Travelers vs. Locals: The Effect of Cluster Analysis in Point-of-Interest Recommendation

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This work is a joint project with Pablo Sánchez Pérez, which was very interesting as is brought together my previous work on traveler mobility analysis with the algorithmic analysis of point-of-interest recommendations. The article is published in the Proceedings of the 2022 ACM Conference on User Modeling, Adaptation and Personalization.

The involvement of geographic information differentiates point-of-interest recommendation from traditional product recommendation. This geographic influence is usually manifested in the effect of users tending toward visiting nearby locations, but further mobility patterns can be used to model different groups of users. In this study, we characterize the check-in behavior of local and traveling users in a global Foursquare check-in data set. Based on the features that capture the mobility and preferences of the users, we obtain representative groups of travelers and locals through an independent cluster analysis. Interestingly, for locals, the mobility features analyzed in this work seem to aggravate the cluster quality, whereas these signals are fundamental in defining the traveler clusters. To measure the effect of such a cluster analysis when categorizing users, we compare the performance of a set of recommendation algorithms, first on all users and then on each user group separately in terms of ranking accuracy, novelty, and diversity. Our results on the Foursquare data set of 139,270 users in five cities show that locals, despite being the most numerous groups of users, tend to obtain lower values than the travelers in terms of ranking accuracy while they also seem to receive more novel and diverse POI recommendations. For travelers, we observe the advantages of popularity-based recommendation algorithms in terms of ranking accuracy by recommending venues related to transportation and large commercial establishments. However, there are considerable differences in the respective traveler groups, especially between predominantly domestic and international travelers. Due to the considerable influence of mobility on the recommendations, this article underlines the importance of analyzing user groups differently when making and evaluating personalized point-of-interest recommendations.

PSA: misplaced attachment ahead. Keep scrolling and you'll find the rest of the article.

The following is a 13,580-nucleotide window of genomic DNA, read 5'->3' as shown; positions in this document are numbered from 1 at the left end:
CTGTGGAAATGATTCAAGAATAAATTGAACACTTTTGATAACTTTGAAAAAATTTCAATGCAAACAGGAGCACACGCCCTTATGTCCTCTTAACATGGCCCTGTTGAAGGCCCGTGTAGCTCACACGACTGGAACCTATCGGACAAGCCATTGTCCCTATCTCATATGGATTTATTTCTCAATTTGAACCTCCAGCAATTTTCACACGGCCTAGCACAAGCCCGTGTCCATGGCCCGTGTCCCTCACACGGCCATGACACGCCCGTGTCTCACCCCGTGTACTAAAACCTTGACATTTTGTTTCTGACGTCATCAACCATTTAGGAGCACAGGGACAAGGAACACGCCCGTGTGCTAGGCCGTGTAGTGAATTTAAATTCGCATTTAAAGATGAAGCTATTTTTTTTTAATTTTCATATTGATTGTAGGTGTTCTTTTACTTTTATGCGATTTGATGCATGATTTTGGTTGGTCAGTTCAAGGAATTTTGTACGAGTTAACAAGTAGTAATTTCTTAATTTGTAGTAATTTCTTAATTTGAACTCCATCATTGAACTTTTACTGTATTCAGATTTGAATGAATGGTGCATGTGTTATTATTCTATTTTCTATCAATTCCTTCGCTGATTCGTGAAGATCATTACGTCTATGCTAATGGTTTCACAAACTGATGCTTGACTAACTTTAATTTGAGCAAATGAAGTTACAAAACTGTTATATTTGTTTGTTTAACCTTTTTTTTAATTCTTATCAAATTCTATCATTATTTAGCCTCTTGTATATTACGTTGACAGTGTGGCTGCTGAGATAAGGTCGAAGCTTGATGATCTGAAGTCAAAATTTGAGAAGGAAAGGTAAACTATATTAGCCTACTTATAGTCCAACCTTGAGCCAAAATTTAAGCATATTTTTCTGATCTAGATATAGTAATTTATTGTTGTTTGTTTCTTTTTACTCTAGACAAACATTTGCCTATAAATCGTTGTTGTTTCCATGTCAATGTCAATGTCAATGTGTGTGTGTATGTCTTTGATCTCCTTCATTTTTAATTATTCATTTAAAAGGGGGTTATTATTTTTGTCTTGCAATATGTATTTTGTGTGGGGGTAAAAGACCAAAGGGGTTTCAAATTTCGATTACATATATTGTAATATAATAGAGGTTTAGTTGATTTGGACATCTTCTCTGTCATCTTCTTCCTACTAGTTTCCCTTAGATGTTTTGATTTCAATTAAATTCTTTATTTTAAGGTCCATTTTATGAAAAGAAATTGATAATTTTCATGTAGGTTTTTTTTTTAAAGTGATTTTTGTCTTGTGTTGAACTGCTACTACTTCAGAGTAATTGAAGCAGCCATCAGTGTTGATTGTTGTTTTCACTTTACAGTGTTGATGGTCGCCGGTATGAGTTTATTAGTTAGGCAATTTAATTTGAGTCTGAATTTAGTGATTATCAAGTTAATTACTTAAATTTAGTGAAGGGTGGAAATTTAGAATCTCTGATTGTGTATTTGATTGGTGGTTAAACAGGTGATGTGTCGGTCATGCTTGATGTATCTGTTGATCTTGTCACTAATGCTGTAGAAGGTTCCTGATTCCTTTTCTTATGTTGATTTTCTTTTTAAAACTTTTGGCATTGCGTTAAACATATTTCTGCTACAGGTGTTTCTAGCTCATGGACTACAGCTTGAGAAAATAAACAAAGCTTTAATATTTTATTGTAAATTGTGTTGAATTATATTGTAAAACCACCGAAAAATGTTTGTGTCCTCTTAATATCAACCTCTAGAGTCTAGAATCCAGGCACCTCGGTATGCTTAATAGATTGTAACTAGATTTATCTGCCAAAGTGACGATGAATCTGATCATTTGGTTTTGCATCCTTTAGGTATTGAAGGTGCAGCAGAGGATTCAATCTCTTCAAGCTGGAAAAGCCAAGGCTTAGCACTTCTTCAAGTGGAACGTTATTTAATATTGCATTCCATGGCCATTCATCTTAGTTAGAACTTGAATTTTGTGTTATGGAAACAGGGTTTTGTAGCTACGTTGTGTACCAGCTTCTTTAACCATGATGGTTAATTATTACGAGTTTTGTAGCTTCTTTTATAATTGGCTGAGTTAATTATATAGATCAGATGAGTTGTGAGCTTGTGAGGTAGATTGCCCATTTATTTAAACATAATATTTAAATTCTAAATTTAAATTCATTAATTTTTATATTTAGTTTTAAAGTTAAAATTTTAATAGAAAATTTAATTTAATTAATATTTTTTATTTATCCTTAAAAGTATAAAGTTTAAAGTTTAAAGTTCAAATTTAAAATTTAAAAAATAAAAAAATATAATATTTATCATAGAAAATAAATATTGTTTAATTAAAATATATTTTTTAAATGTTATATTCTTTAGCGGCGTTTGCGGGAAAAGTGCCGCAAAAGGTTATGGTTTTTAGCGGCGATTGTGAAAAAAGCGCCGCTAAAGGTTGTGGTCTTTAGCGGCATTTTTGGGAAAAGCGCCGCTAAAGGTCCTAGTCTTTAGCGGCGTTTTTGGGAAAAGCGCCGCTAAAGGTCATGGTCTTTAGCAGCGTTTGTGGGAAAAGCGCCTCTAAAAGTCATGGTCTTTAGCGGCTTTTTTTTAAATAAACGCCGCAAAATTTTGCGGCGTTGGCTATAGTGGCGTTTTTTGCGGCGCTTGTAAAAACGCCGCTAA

Pablo Sánchez and Linus W. Dietz. “Travelers vs. Locals: The Effect of Cluster Analysis in Point-of-Interest Recommendation.” In: 30th ACM Conference on User Modeling, Adaptation and Personalization. UMAP’22. New York, NY, USA: ACM, July 2022, pp. 132– 142. DOI: 10.1145/3503252.3531320